NABOKV-L post 0001482, Mon, 25 Nov 1996 09:03:32 -0800

Subject
Harington review of Library of America VN
Date
Body
EDITOR'S NOTE. Thanks to the courtesy of novelist Don Harington and the
Fayetteville "Arkansas Democrat-Gazette," NABOKV-L offers the following
review of the three-volume Library of America VN set. As NABOKV-L
subscribers know, Harington himself, is a distinguished American novelist
who has paid tribute to Nabokov in his inverted Lolitesque EKATERINA. (The
first chapters of that novel may be read on the Nabokov Web Site
ZEMBLA at http://www.libraries.psu.edu/iasweb/nabokov/nsintro.htm).
Harington's latest novel, BUTTERFLY WEED, continues his multi-volume saga of
the legendary Arkansas hamlet of Stay More.
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"Novels and Memoirs 1941-1951," "Novels 1955-1962," "Novels 1969-1974," by
Vladimir Nabokov, The Library of America, three volumes, each over 800
pages, $35.00 each.

Review by Donald Harington:
Special to the Arkansas Democrat-Gazette

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"Paradise," John Updike calls The Library of America, the nonprofit
publishing program reprinting America's best literature in handsome,
permanent volumes, ninety of them so far.
Updike's own novels will be included eventually, inevitably, and
meanwhile he can exclaim, "I'm thrilled that Nabokov, the writer that
meant so much to my own literary formation, is entering the textual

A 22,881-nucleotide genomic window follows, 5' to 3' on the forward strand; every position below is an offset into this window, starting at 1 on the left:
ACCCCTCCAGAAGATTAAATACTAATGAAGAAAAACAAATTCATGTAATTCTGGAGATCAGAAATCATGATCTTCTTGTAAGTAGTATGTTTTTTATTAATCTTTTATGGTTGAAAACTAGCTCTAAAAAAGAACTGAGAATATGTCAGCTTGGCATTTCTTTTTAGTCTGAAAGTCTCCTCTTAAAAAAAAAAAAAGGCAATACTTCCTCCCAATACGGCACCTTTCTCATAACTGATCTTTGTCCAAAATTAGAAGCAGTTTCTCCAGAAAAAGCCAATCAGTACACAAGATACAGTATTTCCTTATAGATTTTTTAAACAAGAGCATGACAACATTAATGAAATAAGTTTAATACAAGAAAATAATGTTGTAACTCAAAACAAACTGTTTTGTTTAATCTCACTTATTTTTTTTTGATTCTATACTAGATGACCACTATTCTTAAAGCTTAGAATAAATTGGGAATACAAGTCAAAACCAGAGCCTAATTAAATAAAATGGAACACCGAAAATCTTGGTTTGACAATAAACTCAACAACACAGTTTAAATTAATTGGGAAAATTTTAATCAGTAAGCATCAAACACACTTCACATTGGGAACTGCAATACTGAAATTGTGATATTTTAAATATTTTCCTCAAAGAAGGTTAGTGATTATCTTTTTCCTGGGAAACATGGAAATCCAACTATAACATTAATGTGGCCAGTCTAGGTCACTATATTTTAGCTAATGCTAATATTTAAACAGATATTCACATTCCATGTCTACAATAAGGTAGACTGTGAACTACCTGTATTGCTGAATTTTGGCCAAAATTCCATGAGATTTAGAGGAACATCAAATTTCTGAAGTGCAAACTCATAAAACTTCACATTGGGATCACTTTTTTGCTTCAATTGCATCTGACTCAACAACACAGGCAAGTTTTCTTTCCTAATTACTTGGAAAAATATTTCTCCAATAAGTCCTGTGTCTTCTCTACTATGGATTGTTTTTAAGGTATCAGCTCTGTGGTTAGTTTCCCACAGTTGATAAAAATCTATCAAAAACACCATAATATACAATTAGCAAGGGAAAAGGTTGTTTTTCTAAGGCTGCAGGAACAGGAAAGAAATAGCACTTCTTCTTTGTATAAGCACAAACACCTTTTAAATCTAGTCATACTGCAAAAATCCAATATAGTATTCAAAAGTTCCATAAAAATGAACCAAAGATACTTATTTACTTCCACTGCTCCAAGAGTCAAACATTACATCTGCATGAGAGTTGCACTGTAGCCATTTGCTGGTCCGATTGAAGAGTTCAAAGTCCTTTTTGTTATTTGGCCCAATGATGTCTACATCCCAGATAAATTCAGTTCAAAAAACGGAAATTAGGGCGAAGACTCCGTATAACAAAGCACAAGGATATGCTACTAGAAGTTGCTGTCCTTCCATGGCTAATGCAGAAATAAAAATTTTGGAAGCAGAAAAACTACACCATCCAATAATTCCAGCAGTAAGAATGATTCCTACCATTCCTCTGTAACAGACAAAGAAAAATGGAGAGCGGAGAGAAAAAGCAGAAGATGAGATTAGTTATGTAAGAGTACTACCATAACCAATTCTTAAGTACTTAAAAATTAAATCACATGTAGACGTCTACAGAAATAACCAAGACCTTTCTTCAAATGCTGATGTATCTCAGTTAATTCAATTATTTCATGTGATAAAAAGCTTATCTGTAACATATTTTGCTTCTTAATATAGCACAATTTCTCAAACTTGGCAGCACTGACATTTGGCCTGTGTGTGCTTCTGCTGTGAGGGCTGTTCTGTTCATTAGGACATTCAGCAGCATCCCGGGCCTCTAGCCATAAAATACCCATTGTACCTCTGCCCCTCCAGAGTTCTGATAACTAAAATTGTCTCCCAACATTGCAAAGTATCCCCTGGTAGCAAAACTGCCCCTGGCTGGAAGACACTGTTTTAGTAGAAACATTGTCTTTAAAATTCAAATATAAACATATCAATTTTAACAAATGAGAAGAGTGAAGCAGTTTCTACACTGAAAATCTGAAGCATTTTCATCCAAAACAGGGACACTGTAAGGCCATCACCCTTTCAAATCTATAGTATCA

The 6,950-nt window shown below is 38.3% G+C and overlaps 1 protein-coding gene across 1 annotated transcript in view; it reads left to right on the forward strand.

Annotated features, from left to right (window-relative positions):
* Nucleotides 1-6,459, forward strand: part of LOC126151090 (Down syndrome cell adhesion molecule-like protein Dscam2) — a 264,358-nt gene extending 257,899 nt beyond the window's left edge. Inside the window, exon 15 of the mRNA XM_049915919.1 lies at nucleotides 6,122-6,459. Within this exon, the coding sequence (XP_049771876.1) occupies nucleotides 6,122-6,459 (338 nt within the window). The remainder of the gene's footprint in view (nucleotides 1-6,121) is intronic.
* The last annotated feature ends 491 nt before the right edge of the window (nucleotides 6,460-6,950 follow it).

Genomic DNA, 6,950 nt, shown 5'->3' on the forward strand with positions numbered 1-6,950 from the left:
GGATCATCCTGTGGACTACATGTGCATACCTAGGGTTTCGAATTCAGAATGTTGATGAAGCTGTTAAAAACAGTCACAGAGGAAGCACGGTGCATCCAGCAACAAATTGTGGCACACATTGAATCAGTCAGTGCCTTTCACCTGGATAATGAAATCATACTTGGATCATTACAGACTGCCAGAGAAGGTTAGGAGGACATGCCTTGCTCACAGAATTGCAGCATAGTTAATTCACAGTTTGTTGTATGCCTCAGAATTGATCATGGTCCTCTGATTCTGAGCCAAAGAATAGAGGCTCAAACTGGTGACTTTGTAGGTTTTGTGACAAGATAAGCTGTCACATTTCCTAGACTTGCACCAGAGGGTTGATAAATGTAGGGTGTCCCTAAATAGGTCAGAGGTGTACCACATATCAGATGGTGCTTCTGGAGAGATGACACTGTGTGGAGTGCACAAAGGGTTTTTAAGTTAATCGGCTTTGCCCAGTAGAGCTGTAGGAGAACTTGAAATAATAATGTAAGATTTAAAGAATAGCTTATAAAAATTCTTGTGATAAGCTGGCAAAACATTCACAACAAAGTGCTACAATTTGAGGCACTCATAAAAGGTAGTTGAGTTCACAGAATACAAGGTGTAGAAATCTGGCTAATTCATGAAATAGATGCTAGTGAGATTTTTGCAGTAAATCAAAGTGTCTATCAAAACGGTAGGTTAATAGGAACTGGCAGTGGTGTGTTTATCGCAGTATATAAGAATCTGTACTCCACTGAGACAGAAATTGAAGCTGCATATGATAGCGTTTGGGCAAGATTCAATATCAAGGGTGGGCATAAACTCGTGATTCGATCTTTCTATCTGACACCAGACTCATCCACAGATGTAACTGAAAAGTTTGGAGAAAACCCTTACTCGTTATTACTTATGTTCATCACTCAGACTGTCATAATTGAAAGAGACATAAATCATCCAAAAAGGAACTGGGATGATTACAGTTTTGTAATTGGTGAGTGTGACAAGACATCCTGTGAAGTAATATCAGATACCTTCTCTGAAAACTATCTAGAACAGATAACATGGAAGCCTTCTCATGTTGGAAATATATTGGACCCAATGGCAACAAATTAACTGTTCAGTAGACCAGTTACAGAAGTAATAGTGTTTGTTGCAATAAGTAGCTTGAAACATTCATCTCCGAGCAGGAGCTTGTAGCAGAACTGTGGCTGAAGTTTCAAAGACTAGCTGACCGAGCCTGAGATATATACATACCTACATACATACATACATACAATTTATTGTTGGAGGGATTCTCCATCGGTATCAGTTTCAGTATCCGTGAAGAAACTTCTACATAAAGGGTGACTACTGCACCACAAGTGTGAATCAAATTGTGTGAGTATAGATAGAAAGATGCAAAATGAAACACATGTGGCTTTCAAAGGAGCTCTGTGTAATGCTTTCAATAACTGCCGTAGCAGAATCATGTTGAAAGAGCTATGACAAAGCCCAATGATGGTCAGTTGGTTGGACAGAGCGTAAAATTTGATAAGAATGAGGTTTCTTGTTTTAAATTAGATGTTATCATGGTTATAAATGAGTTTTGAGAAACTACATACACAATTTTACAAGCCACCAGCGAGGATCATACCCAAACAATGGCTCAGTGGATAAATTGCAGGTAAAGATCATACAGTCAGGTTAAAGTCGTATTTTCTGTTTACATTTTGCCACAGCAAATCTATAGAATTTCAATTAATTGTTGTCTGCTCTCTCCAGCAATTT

paradise of The Library of America."
Ditto from Harington. The simultaneous publication of these three
volumes, each in gilt-stamped forest-green cloth and just the right size
for the hand, is final confirmation of my long-held belief that Nabokov is
the greatest American writer of this century, never mind his Russian
background. His influence may be seen in every one of my novels, not just
"Ekaterina," which was written in homage to him.
Of the great American writers included in The Library of America
collection, only two, Henry James with nine volumes and Mark Twain with
five, have more volumes than Nabokov now does, while six others have the
same number, three (Henry Adams, James Fenim ore Cooper, Faulkner,
Melville, O'Neill, and Francis Parkman).
That pantheon is distinguished company, and doubtless will further
enhance the stature of the writer who was once famous only for his
scandalous novel about an older man's infatuation with a 12-year-old girl
nicknamed Lolita.
Best of all, The Library of America editions are newly researched
and edited, their texts correcting long-standing errors and incorporating
Nabokov's penciled corrections in his own copies of the books, supplied to
the Library's research staff by the author's son, Dmitri Nabokov. And with
further editing and extensive annotations by Brian Boyd, Nabokov's
brilliant and indefatigable biographer, the resulting texts are the most
authoritative versions available and can replace the earlier edit ions in
any Nabokov collector's library.
For example, my own copy of "Pale Fire," which I consider
Nabokov's best novel, is the 1963 Lancer paperback (50 cents), which is
yellowed, falling apart and punctured from my own annotations, especially
those questioning the typographical errors and such obscurities as "the
complexities of Zemblan ingledom" (since my novels are overrun with
Ingledews). Not only are all the mistakes corrected, but Brian Boyd
explains that the latter word is from "ingle, 'catamite,'" which is handy
but disturbing to know.
There are two ways to read Nabokov (both of them requiring the